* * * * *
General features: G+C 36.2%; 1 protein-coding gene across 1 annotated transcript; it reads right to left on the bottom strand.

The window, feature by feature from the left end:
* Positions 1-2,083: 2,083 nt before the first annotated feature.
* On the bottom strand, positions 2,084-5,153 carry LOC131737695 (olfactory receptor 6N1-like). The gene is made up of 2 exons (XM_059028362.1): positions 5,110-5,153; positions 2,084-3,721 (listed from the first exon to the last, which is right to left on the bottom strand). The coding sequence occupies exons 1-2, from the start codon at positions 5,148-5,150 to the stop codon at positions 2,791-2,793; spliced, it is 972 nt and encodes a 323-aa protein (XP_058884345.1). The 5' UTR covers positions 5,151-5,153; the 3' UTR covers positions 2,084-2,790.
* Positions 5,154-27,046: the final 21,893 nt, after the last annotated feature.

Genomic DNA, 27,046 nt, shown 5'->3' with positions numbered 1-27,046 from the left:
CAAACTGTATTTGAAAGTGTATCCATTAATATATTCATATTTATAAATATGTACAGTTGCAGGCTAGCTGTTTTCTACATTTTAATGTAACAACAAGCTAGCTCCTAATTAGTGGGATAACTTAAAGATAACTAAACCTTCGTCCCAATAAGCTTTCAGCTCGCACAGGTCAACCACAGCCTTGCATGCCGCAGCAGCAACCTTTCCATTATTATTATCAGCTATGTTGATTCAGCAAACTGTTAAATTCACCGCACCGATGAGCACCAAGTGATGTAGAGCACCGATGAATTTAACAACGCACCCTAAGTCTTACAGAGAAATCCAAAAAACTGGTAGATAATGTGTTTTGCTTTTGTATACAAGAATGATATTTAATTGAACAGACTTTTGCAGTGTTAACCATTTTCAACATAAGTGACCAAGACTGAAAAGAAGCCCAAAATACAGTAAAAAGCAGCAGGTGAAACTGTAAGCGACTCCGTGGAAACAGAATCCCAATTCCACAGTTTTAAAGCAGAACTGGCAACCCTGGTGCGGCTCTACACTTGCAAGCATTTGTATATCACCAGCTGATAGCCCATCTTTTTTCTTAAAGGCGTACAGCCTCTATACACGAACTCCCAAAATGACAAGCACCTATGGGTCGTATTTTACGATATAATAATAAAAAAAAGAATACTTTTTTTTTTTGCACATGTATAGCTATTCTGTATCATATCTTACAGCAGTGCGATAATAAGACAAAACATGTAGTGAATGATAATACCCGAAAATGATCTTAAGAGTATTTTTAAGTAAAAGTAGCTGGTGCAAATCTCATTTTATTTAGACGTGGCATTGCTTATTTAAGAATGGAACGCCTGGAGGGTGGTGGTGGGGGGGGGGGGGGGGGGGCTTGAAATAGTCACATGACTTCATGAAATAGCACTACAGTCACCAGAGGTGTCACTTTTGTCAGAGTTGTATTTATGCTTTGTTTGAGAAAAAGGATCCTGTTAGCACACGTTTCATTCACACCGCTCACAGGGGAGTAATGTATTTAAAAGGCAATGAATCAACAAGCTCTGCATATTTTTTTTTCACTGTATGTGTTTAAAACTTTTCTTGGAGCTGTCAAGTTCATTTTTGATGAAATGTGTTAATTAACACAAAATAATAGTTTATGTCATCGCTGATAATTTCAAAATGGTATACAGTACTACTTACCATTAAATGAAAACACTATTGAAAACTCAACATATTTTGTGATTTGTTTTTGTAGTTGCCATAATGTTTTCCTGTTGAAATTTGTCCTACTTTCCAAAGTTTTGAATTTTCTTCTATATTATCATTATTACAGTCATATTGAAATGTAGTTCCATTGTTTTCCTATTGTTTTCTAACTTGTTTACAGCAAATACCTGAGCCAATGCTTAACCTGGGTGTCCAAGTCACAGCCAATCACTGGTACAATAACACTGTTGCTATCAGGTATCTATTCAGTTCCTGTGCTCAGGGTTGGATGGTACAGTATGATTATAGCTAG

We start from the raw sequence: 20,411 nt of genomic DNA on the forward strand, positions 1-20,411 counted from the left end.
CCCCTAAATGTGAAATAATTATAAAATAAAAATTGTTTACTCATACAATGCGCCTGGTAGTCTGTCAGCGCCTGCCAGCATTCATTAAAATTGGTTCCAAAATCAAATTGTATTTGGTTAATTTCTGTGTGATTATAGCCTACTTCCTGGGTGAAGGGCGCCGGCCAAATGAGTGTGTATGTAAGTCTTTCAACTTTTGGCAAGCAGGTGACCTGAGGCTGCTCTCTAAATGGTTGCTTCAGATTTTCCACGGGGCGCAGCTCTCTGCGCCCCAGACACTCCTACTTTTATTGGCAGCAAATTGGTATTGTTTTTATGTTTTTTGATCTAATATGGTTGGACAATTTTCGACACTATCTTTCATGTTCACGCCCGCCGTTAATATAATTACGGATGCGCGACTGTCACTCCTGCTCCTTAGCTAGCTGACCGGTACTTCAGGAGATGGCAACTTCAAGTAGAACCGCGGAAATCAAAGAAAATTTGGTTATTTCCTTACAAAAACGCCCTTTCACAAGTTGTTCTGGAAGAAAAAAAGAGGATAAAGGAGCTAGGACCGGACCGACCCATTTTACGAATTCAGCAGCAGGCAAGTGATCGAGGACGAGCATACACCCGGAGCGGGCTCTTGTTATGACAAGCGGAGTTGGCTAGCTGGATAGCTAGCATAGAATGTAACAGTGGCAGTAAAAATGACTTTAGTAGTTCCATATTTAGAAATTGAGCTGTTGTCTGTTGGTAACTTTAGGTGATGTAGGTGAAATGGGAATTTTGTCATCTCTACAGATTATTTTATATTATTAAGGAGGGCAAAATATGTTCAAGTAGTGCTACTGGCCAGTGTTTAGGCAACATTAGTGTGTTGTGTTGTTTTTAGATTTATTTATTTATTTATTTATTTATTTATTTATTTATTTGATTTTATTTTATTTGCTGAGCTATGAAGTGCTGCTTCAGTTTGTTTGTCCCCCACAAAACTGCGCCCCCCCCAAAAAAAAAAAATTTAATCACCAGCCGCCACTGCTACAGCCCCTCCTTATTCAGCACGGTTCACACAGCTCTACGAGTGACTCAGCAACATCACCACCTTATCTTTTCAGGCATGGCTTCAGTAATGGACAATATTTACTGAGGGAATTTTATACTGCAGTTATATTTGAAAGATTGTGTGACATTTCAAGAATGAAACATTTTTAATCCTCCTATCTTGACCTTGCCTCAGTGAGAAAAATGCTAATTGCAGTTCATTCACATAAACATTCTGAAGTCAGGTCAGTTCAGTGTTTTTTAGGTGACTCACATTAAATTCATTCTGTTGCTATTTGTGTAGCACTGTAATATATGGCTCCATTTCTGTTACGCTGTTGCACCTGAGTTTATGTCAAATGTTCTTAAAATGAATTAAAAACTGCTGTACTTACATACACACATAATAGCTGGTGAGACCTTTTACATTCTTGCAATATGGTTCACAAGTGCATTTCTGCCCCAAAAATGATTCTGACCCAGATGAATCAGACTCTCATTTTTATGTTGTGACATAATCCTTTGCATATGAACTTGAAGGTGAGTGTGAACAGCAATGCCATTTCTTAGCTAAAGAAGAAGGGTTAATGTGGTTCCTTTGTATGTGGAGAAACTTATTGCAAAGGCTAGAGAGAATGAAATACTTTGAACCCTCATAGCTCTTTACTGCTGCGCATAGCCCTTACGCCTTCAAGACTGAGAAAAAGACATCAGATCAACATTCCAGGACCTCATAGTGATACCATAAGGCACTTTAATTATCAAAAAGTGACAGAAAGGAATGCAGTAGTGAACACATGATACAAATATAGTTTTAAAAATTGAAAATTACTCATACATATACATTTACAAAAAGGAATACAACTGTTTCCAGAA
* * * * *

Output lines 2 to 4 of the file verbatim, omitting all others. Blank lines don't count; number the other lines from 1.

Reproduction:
The window, feature by feature from the left end:
* Positions 1-2,083: 2,083 nt before the first annotated feature.
* On the bottom strand, positions 2,084-5,153 carry LOC131737695 (olfactory receptor 6N1-like). The gene is made up of 2 exons (XM_059028362.1): positions 5,110-5,153; positions 2,084-3,721 (listed from the first exon to the last, which is right to left on the bottom strand). The coding sequence occupies exons 1-2, from the start codon at positions 5,148-5,150 to the stop codon at positions 2,791-2,793; spliced, it is 972 nt and encodes a 323-aa protein (XP_058884345.1). The 5' UTR covers positions 5,151-5,153; the 3' UTR covers positions 2,084-2,790.